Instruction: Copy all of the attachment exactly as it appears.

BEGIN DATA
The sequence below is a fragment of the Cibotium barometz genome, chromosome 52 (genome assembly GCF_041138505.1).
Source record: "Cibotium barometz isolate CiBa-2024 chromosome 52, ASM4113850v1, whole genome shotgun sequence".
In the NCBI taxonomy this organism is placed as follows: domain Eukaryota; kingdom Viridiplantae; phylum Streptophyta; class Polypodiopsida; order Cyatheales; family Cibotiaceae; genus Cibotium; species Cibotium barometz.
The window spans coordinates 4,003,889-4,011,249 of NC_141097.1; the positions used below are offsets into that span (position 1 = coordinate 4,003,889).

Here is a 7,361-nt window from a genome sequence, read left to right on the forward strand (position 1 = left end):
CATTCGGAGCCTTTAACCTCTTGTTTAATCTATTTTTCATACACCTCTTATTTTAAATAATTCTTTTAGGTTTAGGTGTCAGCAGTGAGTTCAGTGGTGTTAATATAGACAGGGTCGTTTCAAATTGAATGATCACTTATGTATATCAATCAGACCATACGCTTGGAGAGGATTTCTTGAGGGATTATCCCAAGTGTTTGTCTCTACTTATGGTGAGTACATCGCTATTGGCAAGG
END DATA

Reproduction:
The sequence below is a fragment of the Cibotium barometz genome, chromosome 52 (genome assembly GCF_041138505.1).
Source record: "Cibotium barometz isolate CiBa-2024 chromosome 52, ASM4113850v1, whole genome shotgun sequence".
In the NCBI taxonomy this organism is placed as follows: domain Eukaryota; kingdom Viridiplantae; phylum Streptophyta; class Polypodiopsida; order Cyatheales; family Cibotiaceae; genus Cibotium; species Cibotium barometz.
The window spans coordinates 4,003,889-4,011,249 of NC_141097.1; the positions used below are offsets into that span (position 1 = coordinate 4,003,889).

Here is a 7,361-nt window from a genome sequence, read left to right on the forward strand (position 1 = left end):
CATTCGGAGCCTTTAACCTCTTGTTTAATCTATTTTTCATACACCTCTTATTTTAAATAATTCTTTTAGGTTTAGGTGTCAGCAGTGAGTTCAGTGGTGTTAATATAGACAGGGTCGTTTCAAATTGAATGATCACTTATGTATATCAATCAGACCATACGCTTGGAGAGGATTTCTTGAGGGATTATCCCAAGTGTTTGTCTCTACTTATGGTGAGTACATCGCTATTGGCAAGG